The marketing consultant is not the same as the marketing coach, although some marketing coaches do offer consultant services as well as coaching. Many businesses hire an agency/ consultant and a coach. In my experience the agency appreciates the coach, because the coach helps the client be more active in the client/agency relationship leading to better results all round.

What are the characteristics of a good marketing coach?

The best marketing coaches provide the benefits of wisdom, connections, resources, and experience to save time and expensive mistakes. A marketing coach who is also a marketing consultant comes equipped with a tested arsenal of resources and supplier contacts – from software to developers, designers, analysts and so on.
A top-notch marketing coach should have experience in a range of industries, so she can bring ideas to the client that work in a variety of market segments. She’ll also bring experience into the “marketing plan” stage of the process, establishing which strategies and marketing (or management) tools will help drive the bottom line.

How do I ensure a good fit with my marketing coach?

Before hiring your marketing coach, you want to make sure that he/she has a solid track record in marketing communications. For example, you want to know that they understand SEO and SEM, that they’ve built websites, written articles and blog posts, created ad campaigns, managed business social media accounts, created sales materials, produced events, and so on. You should have a good sense of this from reviewing a coach’s experience, checking references, and after your first meeting when hearing her advice.

I believe it’s also crucial for clients to have easy access to their marketing coach. You may need a second opinion on a proposal you’re about to send out, a design brief, a blog post or ad campaign. You need a coach who can respond reasonably quickly so you get help at these critical junctures. Ask your coach how they would handle your requests – both from a time and money perspective.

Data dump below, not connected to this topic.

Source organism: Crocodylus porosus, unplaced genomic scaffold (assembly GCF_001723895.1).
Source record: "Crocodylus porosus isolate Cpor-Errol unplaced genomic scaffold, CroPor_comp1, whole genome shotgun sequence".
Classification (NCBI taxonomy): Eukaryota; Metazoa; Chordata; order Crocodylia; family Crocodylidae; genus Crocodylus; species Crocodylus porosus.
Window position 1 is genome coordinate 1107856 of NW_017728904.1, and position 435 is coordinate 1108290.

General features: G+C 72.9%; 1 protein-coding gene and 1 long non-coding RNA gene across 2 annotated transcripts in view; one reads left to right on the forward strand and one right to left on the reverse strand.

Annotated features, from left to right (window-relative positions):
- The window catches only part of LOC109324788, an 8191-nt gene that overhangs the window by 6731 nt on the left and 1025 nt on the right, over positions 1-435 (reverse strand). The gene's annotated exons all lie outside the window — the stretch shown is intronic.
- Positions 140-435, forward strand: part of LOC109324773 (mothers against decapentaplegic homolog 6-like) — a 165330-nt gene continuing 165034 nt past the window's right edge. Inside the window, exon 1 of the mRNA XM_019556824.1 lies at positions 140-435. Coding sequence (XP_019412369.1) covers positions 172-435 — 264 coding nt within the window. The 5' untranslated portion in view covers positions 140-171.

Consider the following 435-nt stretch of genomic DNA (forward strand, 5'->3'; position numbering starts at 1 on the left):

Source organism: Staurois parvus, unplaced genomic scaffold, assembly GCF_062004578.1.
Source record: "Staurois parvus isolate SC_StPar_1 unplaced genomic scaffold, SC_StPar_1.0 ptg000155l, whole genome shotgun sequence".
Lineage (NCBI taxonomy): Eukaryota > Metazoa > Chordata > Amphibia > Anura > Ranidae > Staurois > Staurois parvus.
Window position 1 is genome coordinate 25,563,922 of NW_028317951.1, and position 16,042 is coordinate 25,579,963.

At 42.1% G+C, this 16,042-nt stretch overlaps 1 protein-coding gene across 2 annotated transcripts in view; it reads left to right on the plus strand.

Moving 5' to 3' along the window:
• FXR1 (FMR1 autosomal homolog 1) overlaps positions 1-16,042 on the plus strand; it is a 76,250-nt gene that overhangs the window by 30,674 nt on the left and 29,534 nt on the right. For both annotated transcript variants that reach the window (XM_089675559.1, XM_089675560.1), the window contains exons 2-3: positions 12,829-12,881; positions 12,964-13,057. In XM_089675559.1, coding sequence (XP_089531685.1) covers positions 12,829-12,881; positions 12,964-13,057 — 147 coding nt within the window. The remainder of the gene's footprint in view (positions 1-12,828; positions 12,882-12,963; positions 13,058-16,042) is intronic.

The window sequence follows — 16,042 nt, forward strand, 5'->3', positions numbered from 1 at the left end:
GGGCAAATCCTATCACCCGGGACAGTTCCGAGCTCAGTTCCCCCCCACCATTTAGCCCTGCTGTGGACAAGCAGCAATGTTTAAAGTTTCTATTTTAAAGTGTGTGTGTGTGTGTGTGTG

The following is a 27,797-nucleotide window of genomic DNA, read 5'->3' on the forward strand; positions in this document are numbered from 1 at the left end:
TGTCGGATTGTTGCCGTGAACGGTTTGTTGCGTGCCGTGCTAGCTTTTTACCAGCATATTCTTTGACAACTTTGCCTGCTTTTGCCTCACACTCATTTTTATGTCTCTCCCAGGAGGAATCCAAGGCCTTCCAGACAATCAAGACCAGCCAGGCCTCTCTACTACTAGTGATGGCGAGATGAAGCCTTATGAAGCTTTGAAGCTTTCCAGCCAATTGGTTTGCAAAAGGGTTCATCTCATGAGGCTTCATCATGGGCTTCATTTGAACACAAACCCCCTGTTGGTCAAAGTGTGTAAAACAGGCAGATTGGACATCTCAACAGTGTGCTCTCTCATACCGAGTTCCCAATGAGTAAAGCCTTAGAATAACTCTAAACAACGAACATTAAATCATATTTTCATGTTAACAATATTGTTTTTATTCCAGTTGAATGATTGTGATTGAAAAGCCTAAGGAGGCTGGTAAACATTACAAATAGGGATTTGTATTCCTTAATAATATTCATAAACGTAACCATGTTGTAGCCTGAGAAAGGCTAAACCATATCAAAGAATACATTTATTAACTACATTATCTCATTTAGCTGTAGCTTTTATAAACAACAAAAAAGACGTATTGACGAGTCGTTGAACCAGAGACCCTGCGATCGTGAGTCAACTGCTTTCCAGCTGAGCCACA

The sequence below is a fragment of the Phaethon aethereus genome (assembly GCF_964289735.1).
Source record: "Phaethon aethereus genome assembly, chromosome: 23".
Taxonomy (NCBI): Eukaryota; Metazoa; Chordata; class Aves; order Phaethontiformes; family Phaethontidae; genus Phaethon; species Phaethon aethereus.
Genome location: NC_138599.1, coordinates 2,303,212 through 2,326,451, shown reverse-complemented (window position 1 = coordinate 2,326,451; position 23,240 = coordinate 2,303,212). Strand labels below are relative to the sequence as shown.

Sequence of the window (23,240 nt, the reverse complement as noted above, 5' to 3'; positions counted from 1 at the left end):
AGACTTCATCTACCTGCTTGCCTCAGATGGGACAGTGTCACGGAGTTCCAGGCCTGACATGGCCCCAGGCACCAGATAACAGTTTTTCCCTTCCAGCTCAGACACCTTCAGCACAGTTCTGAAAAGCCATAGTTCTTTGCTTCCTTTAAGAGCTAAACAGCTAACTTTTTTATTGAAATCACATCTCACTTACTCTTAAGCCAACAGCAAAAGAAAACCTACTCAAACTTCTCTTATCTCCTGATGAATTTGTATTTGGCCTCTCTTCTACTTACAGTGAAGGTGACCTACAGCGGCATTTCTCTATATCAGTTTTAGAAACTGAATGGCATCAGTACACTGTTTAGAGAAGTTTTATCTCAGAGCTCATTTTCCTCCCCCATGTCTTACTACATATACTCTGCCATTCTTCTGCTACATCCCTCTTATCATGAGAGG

What can you do to make sure you get the most value from hiring a marketing coach?

  • Implement the strategies you and your coach agree on so you can generate results.
  • Ask your coach any marketing question you don’t have the answer to.
  • Write a list of questions prior to your meetings. Be on time and prepared for your meetings.
  • Record action points from your meeting to help remind you of what needs to be implemented and record your session so that you can review the audio at a later time.
  • When you get stuck on something, or could do with a second opinion, contact your coach immediately – don’t wait.

How do marketing coaches usually bill?

The price of coaching really varies. It usually depends on the qualifications and experience of the coach and how much in demand they are. Some coaches do single sessions that range from a couple of hours to a day – others ask for a commitment to a program over a period of time at a fixed cost either per month or for the agreed period. For me, this is preferable as it provides the opportunity to generate greater results for the business and radically increase the skills of the client. It also allows the client to benefit from the coach’s expertise in the range of challenges and problems that come up over time.

It’s not usual for the marketing coach to do a pay-for-performance or commission-based arrangements. The coach is not in control of company staff, marketing execution, management, or finances, – the business performance is dependent on the client following the advice of the coach.  It’s like with my personal trainer; if I don’t do the exercises I agree to do, I won’t get the fitness. That’s on me, not the coach.

If you’re wondering if hiring a marketing coach is right for you, come talk to us. We can also put you in contact with others who have hired a marketing coach so you can hear directly from them what value it’s brought to their business.